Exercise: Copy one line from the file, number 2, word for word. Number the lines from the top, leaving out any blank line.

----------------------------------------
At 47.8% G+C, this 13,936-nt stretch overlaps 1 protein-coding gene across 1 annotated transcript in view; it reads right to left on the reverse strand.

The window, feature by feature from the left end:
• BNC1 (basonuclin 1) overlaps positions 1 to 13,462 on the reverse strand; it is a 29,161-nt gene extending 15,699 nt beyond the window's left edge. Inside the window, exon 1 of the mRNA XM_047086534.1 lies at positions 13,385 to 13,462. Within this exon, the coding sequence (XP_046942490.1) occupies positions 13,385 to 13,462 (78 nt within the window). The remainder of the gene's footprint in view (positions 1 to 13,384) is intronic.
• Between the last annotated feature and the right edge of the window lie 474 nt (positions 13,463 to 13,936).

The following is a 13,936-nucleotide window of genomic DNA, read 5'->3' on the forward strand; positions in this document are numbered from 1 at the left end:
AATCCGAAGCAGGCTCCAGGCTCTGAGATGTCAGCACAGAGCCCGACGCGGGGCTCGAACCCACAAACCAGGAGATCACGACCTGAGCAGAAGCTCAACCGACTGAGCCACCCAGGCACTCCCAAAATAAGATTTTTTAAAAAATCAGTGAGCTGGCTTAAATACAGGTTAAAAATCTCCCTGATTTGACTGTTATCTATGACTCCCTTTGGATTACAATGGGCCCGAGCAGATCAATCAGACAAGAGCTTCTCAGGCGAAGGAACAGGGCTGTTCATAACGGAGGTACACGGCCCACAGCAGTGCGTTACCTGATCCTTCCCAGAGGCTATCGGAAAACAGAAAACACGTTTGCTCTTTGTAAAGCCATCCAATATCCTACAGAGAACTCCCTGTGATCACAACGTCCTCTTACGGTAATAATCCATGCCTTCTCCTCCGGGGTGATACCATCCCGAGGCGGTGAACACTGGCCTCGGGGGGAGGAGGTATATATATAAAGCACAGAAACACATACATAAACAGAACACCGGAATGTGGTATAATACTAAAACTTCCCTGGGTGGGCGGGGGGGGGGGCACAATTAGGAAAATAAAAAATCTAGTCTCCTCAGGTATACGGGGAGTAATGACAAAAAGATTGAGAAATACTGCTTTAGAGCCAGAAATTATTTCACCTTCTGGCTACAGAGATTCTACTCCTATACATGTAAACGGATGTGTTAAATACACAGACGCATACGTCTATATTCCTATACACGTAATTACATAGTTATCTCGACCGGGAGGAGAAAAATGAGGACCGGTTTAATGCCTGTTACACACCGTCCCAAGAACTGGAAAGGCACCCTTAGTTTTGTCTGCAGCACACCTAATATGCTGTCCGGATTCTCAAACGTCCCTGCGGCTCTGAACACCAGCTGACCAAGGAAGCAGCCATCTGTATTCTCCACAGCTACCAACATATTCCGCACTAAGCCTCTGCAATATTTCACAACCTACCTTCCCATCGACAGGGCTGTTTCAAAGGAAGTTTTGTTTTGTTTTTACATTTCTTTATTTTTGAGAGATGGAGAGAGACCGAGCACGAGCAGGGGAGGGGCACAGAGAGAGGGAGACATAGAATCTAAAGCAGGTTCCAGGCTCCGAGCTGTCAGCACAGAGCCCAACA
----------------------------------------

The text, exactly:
The window, feature by feature from the left end: